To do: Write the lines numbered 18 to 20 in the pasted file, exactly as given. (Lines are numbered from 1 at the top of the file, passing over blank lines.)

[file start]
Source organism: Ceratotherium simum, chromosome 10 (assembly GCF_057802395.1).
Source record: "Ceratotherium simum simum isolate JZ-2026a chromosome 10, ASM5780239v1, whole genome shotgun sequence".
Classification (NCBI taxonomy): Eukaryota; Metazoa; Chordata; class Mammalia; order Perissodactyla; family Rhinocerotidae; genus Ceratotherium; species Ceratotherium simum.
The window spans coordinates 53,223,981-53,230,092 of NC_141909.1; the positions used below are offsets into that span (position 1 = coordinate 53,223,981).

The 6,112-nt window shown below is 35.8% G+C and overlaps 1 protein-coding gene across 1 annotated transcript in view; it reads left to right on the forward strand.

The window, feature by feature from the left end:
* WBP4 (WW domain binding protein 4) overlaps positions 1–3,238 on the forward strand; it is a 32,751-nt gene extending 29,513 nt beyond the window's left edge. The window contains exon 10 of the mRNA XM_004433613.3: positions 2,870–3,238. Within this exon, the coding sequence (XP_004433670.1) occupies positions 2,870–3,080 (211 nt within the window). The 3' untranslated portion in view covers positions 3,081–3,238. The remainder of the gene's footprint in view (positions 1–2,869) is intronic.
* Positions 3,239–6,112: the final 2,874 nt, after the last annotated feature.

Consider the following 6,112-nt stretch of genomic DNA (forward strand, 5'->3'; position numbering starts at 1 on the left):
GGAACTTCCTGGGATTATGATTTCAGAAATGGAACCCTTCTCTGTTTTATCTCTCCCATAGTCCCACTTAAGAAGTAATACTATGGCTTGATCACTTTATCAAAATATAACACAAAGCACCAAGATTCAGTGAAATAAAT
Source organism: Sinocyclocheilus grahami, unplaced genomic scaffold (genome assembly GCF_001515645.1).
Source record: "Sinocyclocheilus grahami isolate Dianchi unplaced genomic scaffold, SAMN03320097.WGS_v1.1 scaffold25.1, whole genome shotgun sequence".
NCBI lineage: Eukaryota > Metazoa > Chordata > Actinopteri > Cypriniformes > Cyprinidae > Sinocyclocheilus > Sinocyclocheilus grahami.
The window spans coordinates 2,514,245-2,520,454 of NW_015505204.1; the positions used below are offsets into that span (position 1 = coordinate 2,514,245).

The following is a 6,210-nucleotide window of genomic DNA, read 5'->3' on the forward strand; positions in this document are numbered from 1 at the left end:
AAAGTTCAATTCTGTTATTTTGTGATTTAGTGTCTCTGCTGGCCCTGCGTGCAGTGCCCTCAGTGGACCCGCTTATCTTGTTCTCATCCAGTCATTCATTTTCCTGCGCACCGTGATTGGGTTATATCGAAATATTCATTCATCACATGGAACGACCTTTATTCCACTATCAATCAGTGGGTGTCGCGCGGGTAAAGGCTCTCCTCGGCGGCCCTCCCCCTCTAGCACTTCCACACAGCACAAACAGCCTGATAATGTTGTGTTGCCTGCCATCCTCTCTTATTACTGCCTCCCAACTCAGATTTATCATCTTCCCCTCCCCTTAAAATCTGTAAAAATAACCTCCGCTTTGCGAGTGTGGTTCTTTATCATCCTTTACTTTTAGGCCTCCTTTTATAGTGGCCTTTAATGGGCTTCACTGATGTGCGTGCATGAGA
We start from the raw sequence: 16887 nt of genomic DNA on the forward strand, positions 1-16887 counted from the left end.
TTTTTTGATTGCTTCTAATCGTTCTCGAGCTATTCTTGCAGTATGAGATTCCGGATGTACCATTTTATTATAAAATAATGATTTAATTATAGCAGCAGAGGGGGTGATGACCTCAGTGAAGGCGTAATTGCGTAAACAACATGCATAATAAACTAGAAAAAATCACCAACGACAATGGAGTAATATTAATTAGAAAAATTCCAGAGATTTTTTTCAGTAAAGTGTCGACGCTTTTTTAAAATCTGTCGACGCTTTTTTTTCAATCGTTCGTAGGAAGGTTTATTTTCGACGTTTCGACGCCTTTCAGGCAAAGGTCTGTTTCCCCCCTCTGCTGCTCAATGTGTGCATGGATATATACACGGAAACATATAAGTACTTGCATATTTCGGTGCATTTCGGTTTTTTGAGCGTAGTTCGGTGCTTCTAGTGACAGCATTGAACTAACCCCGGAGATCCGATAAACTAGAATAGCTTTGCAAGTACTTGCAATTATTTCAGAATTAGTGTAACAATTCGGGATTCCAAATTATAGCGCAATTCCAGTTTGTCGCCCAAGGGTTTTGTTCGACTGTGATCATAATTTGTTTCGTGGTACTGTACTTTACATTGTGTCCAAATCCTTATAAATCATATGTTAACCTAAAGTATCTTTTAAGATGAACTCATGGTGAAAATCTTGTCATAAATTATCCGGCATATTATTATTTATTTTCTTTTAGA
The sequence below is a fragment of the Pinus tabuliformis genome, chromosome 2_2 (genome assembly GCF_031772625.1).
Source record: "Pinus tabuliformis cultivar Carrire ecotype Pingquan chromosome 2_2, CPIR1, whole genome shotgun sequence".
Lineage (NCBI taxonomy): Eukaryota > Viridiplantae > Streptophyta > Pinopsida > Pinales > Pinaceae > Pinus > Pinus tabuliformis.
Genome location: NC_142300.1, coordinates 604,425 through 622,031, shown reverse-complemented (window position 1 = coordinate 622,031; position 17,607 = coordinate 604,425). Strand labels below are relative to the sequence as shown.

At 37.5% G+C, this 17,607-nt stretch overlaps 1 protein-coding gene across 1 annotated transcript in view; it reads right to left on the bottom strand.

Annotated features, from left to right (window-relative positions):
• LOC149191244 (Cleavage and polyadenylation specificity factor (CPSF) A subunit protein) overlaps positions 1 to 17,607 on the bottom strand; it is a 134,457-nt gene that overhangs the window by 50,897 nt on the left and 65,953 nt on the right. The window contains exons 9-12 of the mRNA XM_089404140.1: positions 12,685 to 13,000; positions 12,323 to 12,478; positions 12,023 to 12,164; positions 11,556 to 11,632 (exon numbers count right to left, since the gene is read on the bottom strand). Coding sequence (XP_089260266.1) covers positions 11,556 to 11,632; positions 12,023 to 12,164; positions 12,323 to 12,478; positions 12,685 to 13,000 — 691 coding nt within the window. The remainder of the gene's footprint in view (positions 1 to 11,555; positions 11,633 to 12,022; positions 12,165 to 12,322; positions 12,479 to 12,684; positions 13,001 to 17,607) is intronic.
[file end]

TTTTTTGATTGCTTCTAATCGTTCTCGAGCTATTCTTGCAGTATGAGATTCCGGATGTACCATTTTATTATAAAATAATGATTTAATTATAGCAGCAGAGGGGGTGATGACCTCAGTGAAGGCGTAATTGCGTAAACAACATGCATAATAAACTAGAAAAAATCACCAACGACAATGGAGTAATATTAATTAGAAAAATTCCAGAGATTTTTTTCAGTAAAGTGTCGACGCTTTTTTAAAATCTGTCGACGCTTTTTTTTCAATCGTTCGTAGGAAGGTTTATTTTCGACGTTTCGACGCCTTTCAGGCAAAGGTCTGTTTCCCCCCTCTGCTGCTCAATGTGTGCATGGATATATACACGGAAACATATAAGTACTTGCATATTTCGGTGCATTTCGGTTTTTTGAGCGTAGTTCGGTGCTTCTAGTGACAGCATTGAACTAACCCCGGAGATCCGATAAACTAGAATAGCTTTGCAAGTACTTGCAATTATTTCAGAATTAGTGTAACAATTCGGGATTCCAAATTATAGCGCAATTCCAGTTTGTCGCCCAAGGGTTTTGTTCGACTGTGATCATAATTTGTTTCGTGGTACTGTACTTTACATTGTGTCCAAATCCTTATAAATCATATGTTAACCTAAAGTATCTTTTAAGATGAACTCATGGTGAAAATCTTGTCATAAATTATCCGGCATATTATTATTTATTTTCTTTTAGA
The sequence below is a fragment of the Pinus tabuliformis genome, chromosome 2_2 (genome assembly GCF_031772625.1).
Source record: "Pinus tabuliformis cultivar Carrire ecotype Pingquan chromosome 2_2, CPIR1, whole genome shotgun sequence".